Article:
Lessons from the Option of Last Resort: Be Skeptical

By: Robert Noens, Fall 2017 IAC Student Intern

This is my final entry in my final five-part series, and I would like to leave any readers with this one lesson: be skeptical and don’t blindly trust your broker. Your instinct may tell you to trust your broker, or that they are always acting in your best interest. The harsh reality of that, however, is not true. Continue reading

Lessons from the Option of Last Resort: Rolling the Dice

By: Robert Noens, Fall 2017 IAC Student Intern

Welcome back to my final five-part series with the clinic. This week, I would like to talk about what, in my opinion, is the scariest factor in any trial or hearing. That factor is unpredictability. As I mentioned in a previous blog about the expenses of trial and hearings, some things are well known about trials and hearings. Specifically, they are expensive and you never know what a judge, jury or arbitrator(s) is going to do. That said, I am here to tell you that while you may know a trial is unpredictable, when you have everything riding on one trial or hearing, that is when you truly feel it. Continue reading

Professor Lester’s Testimony on the Taxpayer Experience with IRS

Earlier today, Philip C. Cook Low Income Taxpayer Clinic Associate Director Tameka Lester testified before the Ways and Means Committee about taxpayer interactions with the IRS.  The full hearing can be viewed here.  Professor Lester’s prepared remarks begin at about the 13:04 mark.

Lessons from the Option of Last Resort: Your Past Will Come Back to Haunt You

By: Robert Noens, Fall 2017 IAC Student Intern

Have you ever heard the saying that your past may come back to haunt you? Well, I am here to tell you that at trial or in a hearing, your past will come back to haunt you. I will also tell you that any history or experience you have with investing or finance will be exposed and, more than likely, not in a light or context that you ever thought it would be.

Continue reading

Lester to Testify About IRS Reform at House Ways and Means Subcommittee Meeting

Tameka Lester, associate director of the College of Law’s Philip C. Cook Low-Income Taxpayer Clinic and assistant clinical professor, will testify before the U.S. House of Representatives Committee on Ways and Means Subcommittee on Oversight on Wednesday, Dec. 13, in Washington, D.C. The hearing will discuss Internal Revenue Service reform.

“It is such an honor to be asked to testify as Rep. John Lewis’ expert witness,” Lester said. “Ensuring that the voice of low income taxpayers is considered in IRS reform is essential.”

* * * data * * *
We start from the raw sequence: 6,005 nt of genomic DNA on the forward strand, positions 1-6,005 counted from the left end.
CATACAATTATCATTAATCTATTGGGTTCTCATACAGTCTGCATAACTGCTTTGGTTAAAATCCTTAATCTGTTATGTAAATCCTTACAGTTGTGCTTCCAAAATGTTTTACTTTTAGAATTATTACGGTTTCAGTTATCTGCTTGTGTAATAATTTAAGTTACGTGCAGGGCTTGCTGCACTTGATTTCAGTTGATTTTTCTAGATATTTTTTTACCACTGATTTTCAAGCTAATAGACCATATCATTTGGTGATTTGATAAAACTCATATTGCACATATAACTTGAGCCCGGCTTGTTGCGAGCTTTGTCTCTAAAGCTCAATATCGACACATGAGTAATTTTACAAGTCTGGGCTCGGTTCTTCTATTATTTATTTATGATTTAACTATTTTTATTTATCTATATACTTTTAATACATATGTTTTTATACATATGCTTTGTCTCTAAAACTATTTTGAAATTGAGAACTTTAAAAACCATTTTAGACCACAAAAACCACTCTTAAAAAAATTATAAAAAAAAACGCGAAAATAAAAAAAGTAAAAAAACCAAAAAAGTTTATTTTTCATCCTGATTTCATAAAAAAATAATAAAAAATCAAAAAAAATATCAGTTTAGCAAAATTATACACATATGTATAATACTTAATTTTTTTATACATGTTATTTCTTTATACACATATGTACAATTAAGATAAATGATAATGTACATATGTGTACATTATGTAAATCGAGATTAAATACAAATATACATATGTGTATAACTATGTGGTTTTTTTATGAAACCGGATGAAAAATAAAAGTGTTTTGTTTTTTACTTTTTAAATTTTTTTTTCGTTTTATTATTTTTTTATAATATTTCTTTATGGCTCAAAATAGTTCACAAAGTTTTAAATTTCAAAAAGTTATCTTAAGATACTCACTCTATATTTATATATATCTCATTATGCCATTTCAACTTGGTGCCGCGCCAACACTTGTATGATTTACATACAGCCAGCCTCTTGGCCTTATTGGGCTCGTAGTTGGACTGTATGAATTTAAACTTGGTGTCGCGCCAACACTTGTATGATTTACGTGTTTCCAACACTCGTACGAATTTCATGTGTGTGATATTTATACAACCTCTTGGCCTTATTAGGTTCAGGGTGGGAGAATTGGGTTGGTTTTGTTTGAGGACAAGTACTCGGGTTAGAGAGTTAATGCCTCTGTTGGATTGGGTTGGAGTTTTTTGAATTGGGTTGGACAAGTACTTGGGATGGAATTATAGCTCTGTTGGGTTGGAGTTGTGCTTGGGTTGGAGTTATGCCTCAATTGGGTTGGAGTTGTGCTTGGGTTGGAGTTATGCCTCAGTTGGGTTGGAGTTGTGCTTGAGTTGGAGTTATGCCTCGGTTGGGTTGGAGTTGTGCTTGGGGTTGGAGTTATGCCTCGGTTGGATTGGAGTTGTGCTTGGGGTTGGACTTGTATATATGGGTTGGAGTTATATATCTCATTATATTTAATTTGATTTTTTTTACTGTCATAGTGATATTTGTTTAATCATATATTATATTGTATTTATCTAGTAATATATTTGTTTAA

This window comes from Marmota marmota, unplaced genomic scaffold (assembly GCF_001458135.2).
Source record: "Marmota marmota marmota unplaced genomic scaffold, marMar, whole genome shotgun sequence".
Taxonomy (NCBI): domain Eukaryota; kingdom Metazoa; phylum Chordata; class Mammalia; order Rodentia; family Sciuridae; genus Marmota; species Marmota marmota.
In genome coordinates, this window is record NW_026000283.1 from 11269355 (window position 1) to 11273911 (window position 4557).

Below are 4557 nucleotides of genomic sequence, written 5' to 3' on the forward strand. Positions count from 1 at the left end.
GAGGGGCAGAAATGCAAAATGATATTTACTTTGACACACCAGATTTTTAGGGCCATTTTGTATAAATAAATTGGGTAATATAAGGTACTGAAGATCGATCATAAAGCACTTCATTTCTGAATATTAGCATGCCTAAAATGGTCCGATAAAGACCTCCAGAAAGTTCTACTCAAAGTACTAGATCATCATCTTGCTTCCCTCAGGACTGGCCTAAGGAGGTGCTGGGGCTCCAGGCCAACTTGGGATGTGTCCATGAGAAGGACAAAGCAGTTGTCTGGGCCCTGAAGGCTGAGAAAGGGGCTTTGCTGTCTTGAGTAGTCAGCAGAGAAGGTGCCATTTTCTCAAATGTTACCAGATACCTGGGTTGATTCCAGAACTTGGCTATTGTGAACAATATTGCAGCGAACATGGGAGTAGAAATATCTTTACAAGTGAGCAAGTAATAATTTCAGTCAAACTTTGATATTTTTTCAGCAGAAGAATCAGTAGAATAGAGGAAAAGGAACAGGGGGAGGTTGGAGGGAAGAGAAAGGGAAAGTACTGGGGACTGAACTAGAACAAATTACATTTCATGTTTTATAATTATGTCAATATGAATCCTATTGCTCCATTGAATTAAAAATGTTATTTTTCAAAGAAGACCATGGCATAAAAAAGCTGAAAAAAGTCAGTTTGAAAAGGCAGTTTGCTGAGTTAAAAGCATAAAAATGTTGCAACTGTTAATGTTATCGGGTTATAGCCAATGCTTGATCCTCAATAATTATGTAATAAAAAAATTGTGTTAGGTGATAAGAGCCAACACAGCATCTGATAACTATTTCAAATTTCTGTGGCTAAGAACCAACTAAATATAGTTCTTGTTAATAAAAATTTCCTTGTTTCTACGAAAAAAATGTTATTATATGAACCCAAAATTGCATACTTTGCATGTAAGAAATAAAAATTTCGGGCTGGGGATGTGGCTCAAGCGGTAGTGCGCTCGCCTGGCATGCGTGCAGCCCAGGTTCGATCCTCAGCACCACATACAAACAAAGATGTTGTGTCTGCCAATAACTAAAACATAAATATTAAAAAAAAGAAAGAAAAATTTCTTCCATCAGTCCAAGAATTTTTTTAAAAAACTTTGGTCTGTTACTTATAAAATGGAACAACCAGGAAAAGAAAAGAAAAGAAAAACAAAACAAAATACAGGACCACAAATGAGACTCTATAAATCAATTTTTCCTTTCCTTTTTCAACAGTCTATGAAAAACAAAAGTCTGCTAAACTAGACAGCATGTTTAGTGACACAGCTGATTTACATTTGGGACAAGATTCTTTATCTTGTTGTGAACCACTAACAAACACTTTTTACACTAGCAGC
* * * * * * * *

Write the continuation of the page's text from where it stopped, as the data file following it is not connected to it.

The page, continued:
Lester will discuss the experience of Low Income Taxpayer Clinic (LITC) clients, particularly the issues encountered by taxpayers with engaging with the IRS. She will also propose opportunities for reform.

“Our work in the Philip C. Cook Low-Income Taxpayer Clinic guarantees low-income taxpayers have access to quality representation when engaging with the IRS regardless of their ability to pay,” Lester said. “The system of tax administration works best when individuals have access to representation, and access to representation should not be predicated solely on one’s ability to pay an attorney or accountant.” Continue reading

Lessons from the Option of Last Resort: Preparation and Expense

By: Robert Noens, Fall 2017 IAC Student Intern

From start to finish, I believe the case I co-counseled took a year. I, however, was only involved for two weeks. Granted, the weeks leading up to a hearing and the hearing itself will likely be the most expensive time period in the life of a FINRA dispute, but that does not take away from one simple fact; FINRA hearings, like any trial, are expensive. Every day leading up to the FINRA hearing there are copying costs, which – surprisingly or not – add up quickly, lawyers billing by the hour day-in and day-out, experts billing by the hour, and jury and/or witness consultants. This goes on all day and every day leading up to the hearing. The result is almost invariable a bill that will dwarf the vast majority of Americans’ yearly salaries. Continue reading

Lessons from the Option of Last Resort: The Overall Hearing Experience

By: Robert Noens, Fall 2017 IAC Student Intern

Welcome to my second and final five-part blog series. In my final semester in the Clinic, I finally got the opportunity to experience a very rare and valuable thing – a FINRA hearing. The one thing that everyone pictures when they call the Clinic, feel the need to sue their broker, or envision securities litigation, is also both rare and something most Clinic students will never get the opportunity to see. In fact, while the reasons for not getting a case all the way through a hearing may vary, ultimately, for one reason or another, only 13% of FINRA disputes will be decided by an arbitrator(s) upon the completion of a hearing.

Continue reading